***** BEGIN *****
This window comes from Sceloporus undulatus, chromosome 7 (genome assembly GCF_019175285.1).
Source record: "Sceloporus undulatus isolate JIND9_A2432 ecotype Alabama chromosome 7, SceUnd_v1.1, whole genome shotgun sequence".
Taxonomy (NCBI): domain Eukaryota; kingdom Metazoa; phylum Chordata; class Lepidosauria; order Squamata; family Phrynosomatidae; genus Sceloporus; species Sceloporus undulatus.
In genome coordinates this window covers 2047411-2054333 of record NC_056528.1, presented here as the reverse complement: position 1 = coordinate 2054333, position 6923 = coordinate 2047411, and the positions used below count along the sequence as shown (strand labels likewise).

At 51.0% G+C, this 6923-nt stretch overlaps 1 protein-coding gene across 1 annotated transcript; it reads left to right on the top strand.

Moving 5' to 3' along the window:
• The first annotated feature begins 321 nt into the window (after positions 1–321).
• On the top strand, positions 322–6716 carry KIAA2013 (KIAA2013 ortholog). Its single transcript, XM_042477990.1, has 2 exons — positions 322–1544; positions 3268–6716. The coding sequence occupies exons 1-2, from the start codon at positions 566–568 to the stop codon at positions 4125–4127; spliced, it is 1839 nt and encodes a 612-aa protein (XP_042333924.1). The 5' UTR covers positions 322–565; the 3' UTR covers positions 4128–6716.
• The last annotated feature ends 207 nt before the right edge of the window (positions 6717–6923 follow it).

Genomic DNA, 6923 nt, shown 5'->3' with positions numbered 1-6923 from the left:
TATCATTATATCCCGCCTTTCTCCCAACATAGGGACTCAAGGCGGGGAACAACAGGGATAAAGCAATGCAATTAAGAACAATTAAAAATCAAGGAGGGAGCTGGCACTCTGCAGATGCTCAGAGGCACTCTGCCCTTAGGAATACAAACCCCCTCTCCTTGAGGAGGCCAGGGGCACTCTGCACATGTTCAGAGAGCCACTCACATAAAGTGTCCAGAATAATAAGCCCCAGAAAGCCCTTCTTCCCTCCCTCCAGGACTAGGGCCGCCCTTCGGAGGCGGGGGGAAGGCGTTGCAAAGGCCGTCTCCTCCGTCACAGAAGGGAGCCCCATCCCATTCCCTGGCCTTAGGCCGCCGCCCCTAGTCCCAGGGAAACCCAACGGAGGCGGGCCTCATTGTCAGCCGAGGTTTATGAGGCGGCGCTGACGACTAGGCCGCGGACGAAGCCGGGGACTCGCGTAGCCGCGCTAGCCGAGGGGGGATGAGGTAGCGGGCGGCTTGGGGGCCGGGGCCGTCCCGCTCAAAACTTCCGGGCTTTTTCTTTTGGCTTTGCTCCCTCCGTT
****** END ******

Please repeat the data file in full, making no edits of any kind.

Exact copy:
This window comes from Sceloporus undulatus, chromosome 7 (genome assembly GCF_019175285.1).
Source record: "Sceloporus undulatus isolate JIND9_A2432 ecotype Alabama chromosome 7, SceUnd_v1.1, whole genome shotgun sequence".
Taxonomy (NCBI): domain Eukaryota; kingdom Metazoa; phylum Chordata; class Lepidosauria; order Squamata; family Phrynosomatidae; genus Sceloporus; species Sceloporus undulatus.
In genome coordinates this window covers 2047411-2054333 of record NC_056528.1, presented here as the reverse complement: position 1 = coordinate 2054333, position 6923 = coordinate 2047411, and the positions used below count along the sequence as shown (strand labels likewise).

At 51.0% G+C, this 6923-nt stretch overlaps 1 protein-coding gene across 1 annotated transcript; it reads left to right on the top strand.

Moving 5' to 3' along the window:
• The first annotated feature begins 321 nt into the window (after positions 1–321).
• On the top strand, positions 322–6716 carry KIAA2013 (KIAA2013 ortholog). Its single transcript, XM_042477990.1, has 2 exons — positions 322–1544; positions 3268–6716. The coding sequence occupies exons 1-2, from the start codon at positions 566–568 to the stop codon at positions 4125–4127; spliced, it is 1839 nt and encodes a 612-aa protein (XP_042333924.1). The 5' UTR covers positions 322–565; the 3' UTR covers positions 4128–6716.
• The last annotated feature ends 207 nt before the right edge of the window (positions 6717–6923 follow it).

Genomic DNA, 6923 nt, shown 5'->3' with positions numbered 1-6923 from the left:
TATCATTATATCCCGCCTTTCTCCCAACATAGGGACTCAAGGCGGGGAACAACAGGGATAAAGCAATGCAATTAAGAACAATTAAAAATCAAGGAGGGAGCTGGCACTCTGCAGATGCTCAGAGGCACTCTGCCCTTAGGAATACAAACCCCCTCTCCTTGAGGAGGCCAGGGGCACTCTGCACATGTTCAGAGAGCCACTCACATAAAGTGTCCAGAATAATAAGCCCCAGAAAGCCCTTCTTCCCTCCCTCCAGGACTAGGGCCGCCCTTCGGAGGCGGGGGGAAGGCGTTGCAAAGGCCGTCTCCTCCGTCACAGAAGGGAGCCCCATCCCATTCCCTGGCCTTAGGCCGCCGCCCCTAGTCCCAGGGAAACCCAACGGAGGCGGGCCTCATTGTCAGCCGAGGTTTATGAGGCGGCGCTGACGACTAGGCCGCGGACGAAGCCGGGGACTCGCGTAGCCGCGCTAGCCGAGGGGGGATGAGGTAGCGGGCGGCTTGGGGGCCGGGGCCGTCCCGCTCAAAACTTCCGGGCTTTTTCTTTTGGCTTTGCTCCCTCCGTT